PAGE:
The WirelessHD consortium has finalized specifications for its in-room cable-replacement WirelessHD (WiHD) technology, promoted as the only cable-replacement technology that delivers uncompressed copy-protected high-definition video up to 1080p with no signal loss.
One of the consortium’s founders, Panasonic, demonstrated the technology at CES. Other consortium founders are LG, NEC, chipmaker SiBeam, Samsung, Sony and Toshiba. Intel is also a member.
Although other HDMI-cable-cutting technologies have been demonstrated, almost all of them use lossy compression techniques, said John Marshall, chairman of the WirelessHD Consortium and cofounder of wireless chipmaker SiBEAM. A competing proprietary technology that uses no compression nonetheless reduces color and luminance because of its narrower bandwidth, he contended. “We are the only wireless solution promoting uncompressed, no-loss high-definition video, including 1080p,”he said.
WiHD is able to transmit uncompressed video with no loss because its datarate hits 4Gbps at 33 feet, more than enough to deliver an uncompressed 1080p signal, which requires 3Gbps of bandwidth, Marshall said. WirlessHD also supports two simultaneous 1080i streams, multiple 480p streams, and one 1080i stream simultaneous with one 480p stream, the consortium said.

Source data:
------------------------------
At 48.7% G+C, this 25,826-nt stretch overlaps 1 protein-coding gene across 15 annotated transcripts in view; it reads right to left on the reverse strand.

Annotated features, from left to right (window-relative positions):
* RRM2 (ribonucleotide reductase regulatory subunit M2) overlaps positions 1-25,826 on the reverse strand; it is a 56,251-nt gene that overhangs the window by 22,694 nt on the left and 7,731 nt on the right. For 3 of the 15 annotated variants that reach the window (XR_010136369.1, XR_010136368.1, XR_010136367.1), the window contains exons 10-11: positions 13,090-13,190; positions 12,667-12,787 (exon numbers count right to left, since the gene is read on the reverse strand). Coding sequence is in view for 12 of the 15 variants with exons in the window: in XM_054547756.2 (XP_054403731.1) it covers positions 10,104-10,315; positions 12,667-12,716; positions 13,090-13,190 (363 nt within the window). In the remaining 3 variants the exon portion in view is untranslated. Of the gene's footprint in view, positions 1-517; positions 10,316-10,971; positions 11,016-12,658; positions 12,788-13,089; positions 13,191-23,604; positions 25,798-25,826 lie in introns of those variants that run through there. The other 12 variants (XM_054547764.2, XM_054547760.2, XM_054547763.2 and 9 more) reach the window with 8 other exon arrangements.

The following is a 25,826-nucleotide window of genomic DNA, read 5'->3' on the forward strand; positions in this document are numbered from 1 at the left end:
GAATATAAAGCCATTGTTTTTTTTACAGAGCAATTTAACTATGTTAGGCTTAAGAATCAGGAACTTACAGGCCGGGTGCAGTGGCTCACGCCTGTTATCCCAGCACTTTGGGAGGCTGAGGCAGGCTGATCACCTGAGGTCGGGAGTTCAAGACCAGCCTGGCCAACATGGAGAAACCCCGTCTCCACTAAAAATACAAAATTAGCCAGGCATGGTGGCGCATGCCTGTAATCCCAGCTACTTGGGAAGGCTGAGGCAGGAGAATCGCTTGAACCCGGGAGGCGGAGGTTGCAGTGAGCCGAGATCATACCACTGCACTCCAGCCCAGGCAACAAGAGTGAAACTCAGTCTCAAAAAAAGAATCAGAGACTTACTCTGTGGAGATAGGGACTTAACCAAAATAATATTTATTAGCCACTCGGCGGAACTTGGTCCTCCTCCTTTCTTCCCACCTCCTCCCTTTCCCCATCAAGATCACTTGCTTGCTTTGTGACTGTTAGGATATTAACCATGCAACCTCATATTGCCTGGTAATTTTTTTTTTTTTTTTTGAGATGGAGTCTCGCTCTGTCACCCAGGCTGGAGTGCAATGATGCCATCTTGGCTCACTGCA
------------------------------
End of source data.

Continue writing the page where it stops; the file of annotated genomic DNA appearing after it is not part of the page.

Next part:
In contrast, 3.1-10.6HGz ultrawideband (UWB) datarates run only up to a “couple hundred Mbps,” requiring compression for HDTV transmission, Marshall said.
WiHD, dubbed a wireless video area network (WVAN) technology, is intended to eliminate unsightly A/V cable connections to flat-screen HDTVs and to reduce component clutter.
WiHD would also allow for wireless transfers from videocameras to DVRs and DVD recorders, and in home theater audio components, it would support up to 13.1 channels of 192kHz/24-bit losslessly compressed Dolby TrueHD and DTS HD Master Audio, the group said. WiHD also supports 5.1 channels of uncompressed 96kHz/24-bit PCM audio.
The first approved products will likely be HDMI adapters and component-video adapters that can be plugged into A/V components and TV sets, followed by A/V products with embedded WiHD, Marshall said without offering a timetable.